Six Key Approaches to Counselling and Therapy

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SAGE Publications, 2000 - Psychology - 328 pages
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`This excellent book contains information about six key therapeutic approaches. Six Key Approaches to Counselling and Therapy gives the reader a good understanding of the therapeutic approach in question. This book may well become a key text of counsellor training programmes' - Counselling Psychology Review

`Although designed as a text book, this introduction to the main schools and methods of psychotherapy is one of the most engaging pieces of psychological theory I have ever encountered. I was initially skeptical, having found similar books both narrow and hard work, conceptually. Due to the fact I have never studied the fundamentals of psychology and therapy, I have often found secondary source material too high level, presuming prior knowledge, and therefore it was useless to me. This book changed that, profoundly. The chapters on Jung and Rogers were both lucid and interesting, and gave me a keen insight into the fundamentals of their theories and the processes of therapy based upon them. However, what truly threw me was the excellence of the chapter on Gestalt therapy. I cannot put into words to how inspirational this section was' - Amazon Review

`Richard Nelson-Jones's achievement is to make accessible to the interested reader in one chapter the complexity of Jung's metapsychology' - Ann Casement, Jungian Psychoanalyst

`Excellent. A lively introduction to person-centred therapy' - Professor Brian Thorne, Director, Centre for Counselling Studies, University of East Anglia

`A very clear, accurate and thorough introduction to person-centred therapy' - Professor Petruska Clarkson, PHYSIS and University of Surrey

`I find the chapter on REBT to be excellent' - Dr Albert Ellis, President, Albert Ellis Institute for Rational Emotive Behaviour Therapy, New York City

`Clear, thorough... succinctly summarizes CT's most important concepts and principles' - Dr Judith S Beck, Director, Beck Institute for Cognitive Therapy and Research, Philadelphia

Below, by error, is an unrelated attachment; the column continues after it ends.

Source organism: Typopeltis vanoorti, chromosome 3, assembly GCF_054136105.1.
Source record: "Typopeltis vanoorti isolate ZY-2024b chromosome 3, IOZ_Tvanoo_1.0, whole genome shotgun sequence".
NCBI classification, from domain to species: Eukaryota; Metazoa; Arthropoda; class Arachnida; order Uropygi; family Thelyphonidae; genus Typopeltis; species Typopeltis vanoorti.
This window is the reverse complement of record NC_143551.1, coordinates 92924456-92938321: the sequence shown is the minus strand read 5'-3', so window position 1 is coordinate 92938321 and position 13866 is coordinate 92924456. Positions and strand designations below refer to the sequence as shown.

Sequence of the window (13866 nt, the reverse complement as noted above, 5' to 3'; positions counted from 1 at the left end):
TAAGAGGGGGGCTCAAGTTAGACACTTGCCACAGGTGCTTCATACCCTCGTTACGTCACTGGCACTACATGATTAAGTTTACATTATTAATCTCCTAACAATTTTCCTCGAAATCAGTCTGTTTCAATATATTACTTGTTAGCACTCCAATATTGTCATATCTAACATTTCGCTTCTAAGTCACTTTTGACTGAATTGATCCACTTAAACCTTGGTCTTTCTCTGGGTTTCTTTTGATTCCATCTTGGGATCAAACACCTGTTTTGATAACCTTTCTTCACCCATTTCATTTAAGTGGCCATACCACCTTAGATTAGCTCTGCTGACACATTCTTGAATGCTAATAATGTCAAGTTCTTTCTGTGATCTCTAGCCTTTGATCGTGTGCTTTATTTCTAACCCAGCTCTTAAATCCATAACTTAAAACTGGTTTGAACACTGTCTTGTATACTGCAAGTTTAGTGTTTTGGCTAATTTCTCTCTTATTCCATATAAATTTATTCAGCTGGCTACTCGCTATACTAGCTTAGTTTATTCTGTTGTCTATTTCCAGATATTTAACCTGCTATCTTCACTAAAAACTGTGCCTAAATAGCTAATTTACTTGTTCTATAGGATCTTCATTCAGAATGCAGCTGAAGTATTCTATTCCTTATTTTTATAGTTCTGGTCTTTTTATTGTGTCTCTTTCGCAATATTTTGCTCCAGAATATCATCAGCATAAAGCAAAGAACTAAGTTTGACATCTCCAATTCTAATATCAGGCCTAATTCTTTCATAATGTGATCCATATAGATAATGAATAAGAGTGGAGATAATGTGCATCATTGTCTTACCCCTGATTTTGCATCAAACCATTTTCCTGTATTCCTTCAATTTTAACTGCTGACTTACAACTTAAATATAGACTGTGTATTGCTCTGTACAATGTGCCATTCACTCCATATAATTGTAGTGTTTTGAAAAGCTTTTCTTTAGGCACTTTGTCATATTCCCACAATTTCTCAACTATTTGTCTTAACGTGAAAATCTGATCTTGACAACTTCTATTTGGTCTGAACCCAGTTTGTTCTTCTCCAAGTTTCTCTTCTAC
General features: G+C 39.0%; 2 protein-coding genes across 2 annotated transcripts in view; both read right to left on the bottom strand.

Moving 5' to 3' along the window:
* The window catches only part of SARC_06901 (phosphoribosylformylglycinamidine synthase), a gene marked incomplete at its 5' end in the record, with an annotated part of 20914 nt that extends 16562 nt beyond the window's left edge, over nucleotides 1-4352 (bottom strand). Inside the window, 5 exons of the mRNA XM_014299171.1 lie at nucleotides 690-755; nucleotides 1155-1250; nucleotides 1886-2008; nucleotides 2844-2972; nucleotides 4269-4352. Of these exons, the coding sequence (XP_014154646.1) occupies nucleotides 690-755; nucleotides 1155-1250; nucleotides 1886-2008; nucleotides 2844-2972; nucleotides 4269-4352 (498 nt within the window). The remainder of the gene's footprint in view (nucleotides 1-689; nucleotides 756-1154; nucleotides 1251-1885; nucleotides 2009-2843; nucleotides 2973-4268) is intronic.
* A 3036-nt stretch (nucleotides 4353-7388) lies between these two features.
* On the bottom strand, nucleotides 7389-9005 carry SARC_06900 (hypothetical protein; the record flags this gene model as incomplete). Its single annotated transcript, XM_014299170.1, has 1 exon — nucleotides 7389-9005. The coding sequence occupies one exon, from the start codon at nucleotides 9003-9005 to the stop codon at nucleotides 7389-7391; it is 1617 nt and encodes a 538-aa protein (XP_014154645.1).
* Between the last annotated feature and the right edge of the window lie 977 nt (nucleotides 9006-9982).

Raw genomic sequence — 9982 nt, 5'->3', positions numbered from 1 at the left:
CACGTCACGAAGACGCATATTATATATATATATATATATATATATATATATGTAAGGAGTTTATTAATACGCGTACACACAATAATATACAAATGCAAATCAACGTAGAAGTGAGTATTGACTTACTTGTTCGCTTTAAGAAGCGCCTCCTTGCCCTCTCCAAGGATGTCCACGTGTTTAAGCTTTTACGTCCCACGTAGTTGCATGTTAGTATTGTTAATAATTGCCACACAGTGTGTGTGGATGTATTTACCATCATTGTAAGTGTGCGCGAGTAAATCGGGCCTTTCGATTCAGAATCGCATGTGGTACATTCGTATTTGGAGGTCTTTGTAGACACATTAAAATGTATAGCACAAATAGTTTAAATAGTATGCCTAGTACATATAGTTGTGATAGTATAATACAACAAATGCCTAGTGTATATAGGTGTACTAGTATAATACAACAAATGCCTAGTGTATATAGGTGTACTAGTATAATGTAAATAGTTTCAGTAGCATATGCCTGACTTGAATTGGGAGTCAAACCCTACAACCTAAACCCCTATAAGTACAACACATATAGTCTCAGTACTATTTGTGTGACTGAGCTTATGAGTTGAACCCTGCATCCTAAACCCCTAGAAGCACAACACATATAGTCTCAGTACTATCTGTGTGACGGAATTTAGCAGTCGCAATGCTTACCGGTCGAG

This is an authoritative and accessible textbook for use on introductory courses in the theory and practice of counselling and therapy. It presents two approaches from each of the three main schools of contemporary therapy practice:

} the psychodynamic school- Freud's psychoanalysis and Jung's analytical therapy

} the humanistic school - person-centred and Gestalt therapy; and

} the cognitive-behavioural school - rational-emotive behaviour therapy and cognitive therapy.

In addition, the book discusses the structure and functions of theories, reviews issues in evaluating therapeutic approaches, and contains a glossary.

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About the author (2000)

Richard Nelson-Jones was born in London in 1936. Having spent five years in California as a Second World War refugee, he returned in the 1960s to obtain a Masters and Ph.D from Stanford University. In 1970, he was appointed a lecturer in the Department of Education at the University of Aston to establish a Diploma in Counselling in Educational Settings, which started enrolling students in 1971. During the 1970s, he was helped by having three Fulbright Professors from the United States, each for a year, who both taught students and improved his skills. During this period he broadened out from a predominantly client-centred orientation to becoming much more cognitive-behavioural. He also wrote numerous articles and the first edition of what is now The Theory and Practice of Counselling and Therapy, which was published in 1982. In addition, he chaired the British Psychological Society's Working Party on Counselling and, in1982, became the first chairperson of the BPS Counselling Psychology Section.

In 1984, he took up a position as a counselling and later counselling psychology trainer at the Royal Melbourne Institute of Technology, where he became an Associate Professor. He continued writing research articles, articles on professional issues and books, which were published in London and Sydney. As when he worked at Aston University, he also counselled clients to keep up his skills. In 1997, he retired from RMIT and moved to Chiang Mai in Thailand. There, as well as doing some counselling and teaching, he has continued as an author of counselling and counselling psychology textbooks. A British and Australian citizen, he now divides his time between Chiang Mai and London and regularly visits Australia.

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